On Monday, called upon to overturn yet another piece of “inclusionary” nonsense from the 9th U.S. Circuit Court of Appeals, the U.S. Supreme Court will consider whether a public university can force a Christian student group to accept as voting members students who explicitly reject core tenets of the group’s faith.
Oh, what a tangled web we weave …
The case is Christian Legal Society v. Martinez. At the University of California’s Hastings College of the Law in San Francisco, the Christian Legal Society is an evangelical Christian student group that accepts all students at its functions but requires voting members and leaders to sign a statement of faith. The statement endorses “biblical principles of sexual morality,” and makes clear that a student who “advocates or unrepentantly engages in sexual conduct outside of marriage between a man and a woman” isn’t eligible to vote for or become a group leader.
If they were, what would be the point of having the group?
The group’s petition to the court explains: “A person’s mere experience of same-sex or opposite-sex sexual attraction does not determine his or her eligibility for leadership or voting membership.” CLS does not prohibit gay students from voting membership or leadership positions — providing the gay student shares CLS’s view of homosexuality.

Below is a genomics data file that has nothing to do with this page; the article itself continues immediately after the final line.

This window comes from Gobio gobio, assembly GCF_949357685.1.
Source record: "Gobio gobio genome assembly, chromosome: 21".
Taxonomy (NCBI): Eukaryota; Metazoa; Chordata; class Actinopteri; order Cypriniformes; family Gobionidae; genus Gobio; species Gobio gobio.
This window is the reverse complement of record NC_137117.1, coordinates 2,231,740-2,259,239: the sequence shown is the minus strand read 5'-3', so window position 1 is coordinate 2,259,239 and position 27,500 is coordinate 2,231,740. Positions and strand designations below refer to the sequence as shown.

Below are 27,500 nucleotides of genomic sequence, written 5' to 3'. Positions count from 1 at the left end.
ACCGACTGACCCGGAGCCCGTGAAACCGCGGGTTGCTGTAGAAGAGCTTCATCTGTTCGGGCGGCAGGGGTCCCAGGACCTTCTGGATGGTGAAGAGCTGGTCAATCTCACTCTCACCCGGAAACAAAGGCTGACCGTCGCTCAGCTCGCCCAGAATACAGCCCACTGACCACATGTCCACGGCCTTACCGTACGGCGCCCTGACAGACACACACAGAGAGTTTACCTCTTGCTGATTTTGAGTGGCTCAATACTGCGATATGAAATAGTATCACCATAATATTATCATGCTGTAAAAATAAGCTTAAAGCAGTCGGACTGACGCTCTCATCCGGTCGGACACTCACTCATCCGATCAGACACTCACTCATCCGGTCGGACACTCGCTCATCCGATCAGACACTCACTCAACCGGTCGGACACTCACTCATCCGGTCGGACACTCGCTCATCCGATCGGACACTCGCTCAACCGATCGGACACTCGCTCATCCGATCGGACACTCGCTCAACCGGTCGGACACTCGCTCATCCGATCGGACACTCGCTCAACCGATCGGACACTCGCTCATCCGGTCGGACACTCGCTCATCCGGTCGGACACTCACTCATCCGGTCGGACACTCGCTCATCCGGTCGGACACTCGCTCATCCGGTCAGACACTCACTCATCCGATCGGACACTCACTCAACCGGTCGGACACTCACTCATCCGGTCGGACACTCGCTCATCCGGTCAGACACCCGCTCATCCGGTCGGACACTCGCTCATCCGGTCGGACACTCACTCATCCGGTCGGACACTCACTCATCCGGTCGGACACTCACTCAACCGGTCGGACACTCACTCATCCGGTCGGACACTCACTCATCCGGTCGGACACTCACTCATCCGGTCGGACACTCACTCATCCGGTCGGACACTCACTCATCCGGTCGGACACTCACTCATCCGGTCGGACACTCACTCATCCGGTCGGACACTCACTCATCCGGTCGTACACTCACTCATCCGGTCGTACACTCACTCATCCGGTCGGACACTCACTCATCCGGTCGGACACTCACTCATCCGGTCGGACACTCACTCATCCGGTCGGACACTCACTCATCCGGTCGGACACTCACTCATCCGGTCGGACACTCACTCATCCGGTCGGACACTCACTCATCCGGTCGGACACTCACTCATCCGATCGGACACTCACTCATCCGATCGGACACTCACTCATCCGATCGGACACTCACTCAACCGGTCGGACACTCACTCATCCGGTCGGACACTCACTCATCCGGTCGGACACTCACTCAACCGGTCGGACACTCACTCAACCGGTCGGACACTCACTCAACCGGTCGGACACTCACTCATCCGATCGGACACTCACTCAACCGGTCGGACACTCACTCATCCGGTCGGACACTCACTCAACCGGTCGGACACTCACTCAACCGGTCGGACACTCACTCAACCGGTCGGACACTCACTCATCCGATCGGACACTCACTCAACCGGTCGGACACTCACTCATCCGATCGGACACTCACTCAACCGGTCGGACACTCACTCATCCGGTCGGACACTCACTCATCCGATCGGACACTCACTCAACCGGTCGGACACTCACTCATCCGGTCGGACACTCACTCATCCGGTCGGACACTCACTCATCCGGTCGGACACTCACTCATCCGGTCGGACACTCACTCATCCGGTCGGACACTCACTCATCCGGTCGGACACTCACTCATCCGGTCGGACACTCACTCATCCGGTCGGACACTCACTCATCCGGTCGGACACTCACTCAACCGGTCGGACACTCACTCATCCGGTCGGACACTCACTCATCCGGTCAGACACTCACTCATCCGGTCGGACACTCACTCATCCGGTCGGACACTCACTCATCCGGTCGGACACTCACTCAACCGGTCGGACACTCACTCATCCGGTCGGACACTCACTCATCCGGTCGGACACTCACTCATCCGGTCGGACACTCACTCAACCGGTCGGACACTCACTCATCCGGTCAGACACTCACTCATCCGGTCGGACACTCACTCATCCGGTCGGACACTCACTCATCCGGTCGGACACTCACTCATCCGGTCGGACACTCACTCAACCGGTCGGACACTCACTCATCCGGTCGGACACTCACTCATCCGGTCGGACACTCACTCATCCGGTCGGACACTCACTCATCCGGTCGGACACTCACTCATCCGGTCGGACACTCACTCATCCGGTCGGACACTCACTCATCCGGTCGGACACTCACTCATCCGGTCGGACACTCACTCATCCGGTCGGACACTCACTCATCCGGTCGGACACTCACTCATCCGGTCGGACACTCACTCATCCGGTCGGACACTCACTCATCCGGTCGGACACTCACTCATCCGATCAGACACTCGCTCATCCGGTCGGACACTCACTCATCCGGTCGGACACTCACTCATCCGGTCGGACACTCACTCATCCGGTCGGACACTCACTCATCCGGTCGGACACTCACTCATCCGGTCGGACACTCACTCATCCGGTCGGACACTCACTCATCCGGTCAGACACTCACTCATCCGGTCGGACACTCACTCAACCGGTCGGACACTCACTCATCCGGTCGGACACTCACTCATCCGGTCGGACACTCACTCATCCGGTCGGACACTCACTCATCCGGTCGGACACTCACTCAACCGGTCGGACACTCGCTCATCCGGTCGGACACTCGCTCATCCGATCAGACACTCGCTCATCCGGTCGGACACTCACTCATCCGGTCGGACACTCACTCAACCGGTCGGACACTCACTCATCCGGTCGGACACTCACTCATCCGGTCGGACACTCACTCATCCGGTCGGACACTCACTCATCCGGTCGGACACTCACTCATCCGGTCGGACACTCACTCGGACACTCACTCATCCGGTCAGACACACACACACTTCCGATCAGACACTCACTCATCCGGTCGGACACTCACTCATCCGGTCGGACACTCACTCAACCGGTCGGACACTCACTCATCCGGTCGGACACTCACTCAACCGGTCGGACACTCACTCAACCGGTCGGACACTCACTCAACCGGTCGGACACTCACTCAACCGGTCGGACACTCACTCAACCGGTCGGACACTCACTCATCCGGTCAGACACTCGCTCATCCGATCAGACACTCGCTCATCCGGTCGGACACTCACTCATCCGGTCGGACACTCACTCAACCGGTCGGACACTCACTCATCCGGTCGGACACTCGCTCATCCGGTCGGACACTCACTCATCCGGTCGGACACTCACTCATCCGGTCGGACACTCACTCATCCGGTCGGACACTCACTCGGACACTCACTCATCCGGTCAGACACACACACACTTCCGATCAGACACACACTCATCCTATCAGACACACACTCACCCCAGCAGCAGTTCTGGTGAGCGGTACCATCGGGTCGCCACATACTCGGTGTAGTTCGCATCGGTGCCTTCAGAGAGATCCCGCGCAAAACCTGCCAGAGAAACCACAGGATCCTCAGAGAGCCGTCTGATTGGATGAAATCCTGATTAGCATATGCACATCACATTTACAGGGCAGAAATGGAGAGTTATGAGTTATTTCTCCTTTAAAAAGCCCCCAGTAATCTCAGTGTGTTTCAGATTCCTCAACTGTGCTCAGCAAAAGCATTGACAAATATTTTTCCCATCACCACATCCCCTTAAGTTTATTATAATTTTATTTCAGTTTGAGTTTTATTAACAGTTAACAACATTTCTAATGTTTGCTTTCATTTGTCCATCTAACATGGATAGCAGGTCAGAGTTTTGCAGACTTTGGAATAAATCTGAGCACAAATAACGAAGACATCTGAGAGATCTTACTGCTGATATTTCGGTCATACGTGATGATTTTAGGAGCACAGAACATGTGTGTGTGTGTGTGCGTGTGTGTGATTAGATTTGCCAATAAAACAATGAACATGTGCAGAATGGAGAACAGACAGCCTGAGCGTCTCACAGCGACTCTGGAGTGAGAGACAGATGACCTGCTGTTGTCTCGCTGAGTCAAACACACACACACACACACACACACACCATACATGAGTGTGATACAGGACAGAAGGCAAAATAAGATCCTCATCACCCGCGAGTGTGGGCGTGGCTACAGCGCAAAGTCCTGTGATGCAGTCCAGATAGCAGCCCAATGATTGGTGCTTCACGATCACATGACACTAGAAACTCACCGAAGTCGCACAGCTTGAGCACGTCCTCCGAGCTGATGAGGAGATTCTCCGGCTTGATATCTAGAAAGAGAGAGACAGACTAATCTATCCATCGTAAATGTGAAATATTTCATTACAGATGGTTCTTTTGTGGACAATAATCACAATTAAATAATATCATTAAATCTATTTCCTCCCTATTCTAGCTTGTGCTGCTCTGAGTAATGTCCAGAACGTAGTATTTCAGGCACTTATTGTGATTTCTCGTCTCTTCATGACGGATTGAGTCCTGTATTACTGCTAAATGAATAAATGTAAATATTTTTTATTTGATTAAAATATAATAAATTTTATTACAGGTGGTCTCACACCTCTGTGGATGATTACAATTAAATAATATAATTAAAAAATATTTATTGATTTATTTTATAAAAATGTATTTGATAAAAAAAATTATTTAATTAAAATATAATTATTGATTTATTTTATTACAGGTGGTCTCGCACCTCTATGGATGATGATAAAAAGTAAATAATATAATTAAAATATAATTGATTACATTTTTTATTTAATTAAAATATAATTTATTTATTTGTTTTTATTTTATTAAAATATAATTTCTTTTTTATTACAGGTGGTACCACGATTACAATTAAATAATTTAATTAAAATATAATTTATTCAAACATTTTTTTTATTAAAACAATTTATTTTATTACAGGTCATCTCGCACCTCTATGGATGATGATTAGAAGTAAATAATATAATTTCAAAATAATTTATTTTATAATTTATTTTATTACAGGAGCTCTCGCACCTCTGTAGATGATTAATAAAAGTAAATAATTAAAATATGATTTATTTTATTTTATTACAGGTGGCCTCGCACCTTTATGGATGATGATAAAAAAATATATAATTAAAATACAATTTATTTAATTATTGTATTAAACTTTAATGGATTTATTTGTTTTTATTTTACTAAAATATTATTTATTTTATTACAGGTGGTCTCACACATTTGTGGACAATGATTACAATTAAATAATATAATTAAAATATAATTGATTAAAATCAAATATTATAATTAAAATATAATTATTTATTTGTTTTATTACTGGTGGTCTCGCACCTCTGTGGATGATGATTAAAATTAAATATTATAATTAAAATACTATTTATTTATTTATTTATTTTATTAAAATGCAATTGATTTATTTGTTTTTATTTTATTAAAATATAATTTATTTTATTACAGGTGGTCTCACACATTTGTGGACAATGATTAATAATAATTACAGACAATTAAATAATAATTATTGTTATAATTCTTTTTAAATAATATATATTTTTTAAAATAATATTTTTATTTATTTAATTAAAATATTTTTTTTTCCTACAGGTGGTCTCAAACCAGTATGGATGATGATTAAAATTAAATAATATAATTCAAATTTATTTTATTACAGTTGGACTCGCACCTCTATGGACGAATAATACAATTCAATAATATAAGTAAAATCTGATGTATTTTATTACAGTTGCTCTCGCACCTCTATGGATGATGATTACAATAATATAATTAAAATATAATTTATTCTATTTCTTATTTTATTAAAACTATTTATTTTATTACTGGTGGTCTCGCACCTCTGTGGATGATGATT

The distinction may seem a bit convoluted, but so is case law on the First Amendment’s freedom of association. The court has held, for instance, that a Jaycees chapter could not continue excluding women from membership, since the group could not articulate any specific way in which admitting women would be at war with the group’s purposes.
On the other hand, the case most closely on point is Boy Scouts of America v. Dale (2000), in which the Supreme Court ruled that the private organization had the right, under the Constitution, to discriminate in its hiring policy because the organization stood primarily for certain values.
But back to the oh-so-politically correct Hastings College of Law. In order to gain official recognition, funding and equal access to campus, every group is required to allow all students to become voting members, even if they fundamentally disagree with the group’s viewpoints. Applying this rule, Hastings denied CLS recognition.
Now, the best solution would be for colleges to stop extracting “student fees” and then setting one-size-fits-all standards for who is funded and allowed to meet on campus.
But so long as the college is in the business of “recognizing” student groups, the potential for mischief in such a policy — now endorsed by the 9th Circuit, which has jurisdiction over Nevada — is obvious. What if virulently anti-Semitic persons insisted on flooding the meetings of some Jewish campus group, using this policy of “everyone gets to vote” to elect themselves as officers, or vote to disband the group?
Or, to use the example of Harvey Silverglate, a co-founder of the Foundation for Individual Rights in Education, which has filed an amicus brief on behalf of the CLS, “Would gay and lesbian student groups really want to be forced to accept as voting members the parishioners of the Westboro Baptist Church, who have for years picketed the funerals of gay murder victims …?
“Following the logic of the Ninth Circuit, the most virulently anti-gay student (or any number of such students) could not be refused a vote. … If the Supreme Court decides that public colleges may deny religious groups the same rights as any other group on campus, the result will be less, not more, genuine diversity on campus.”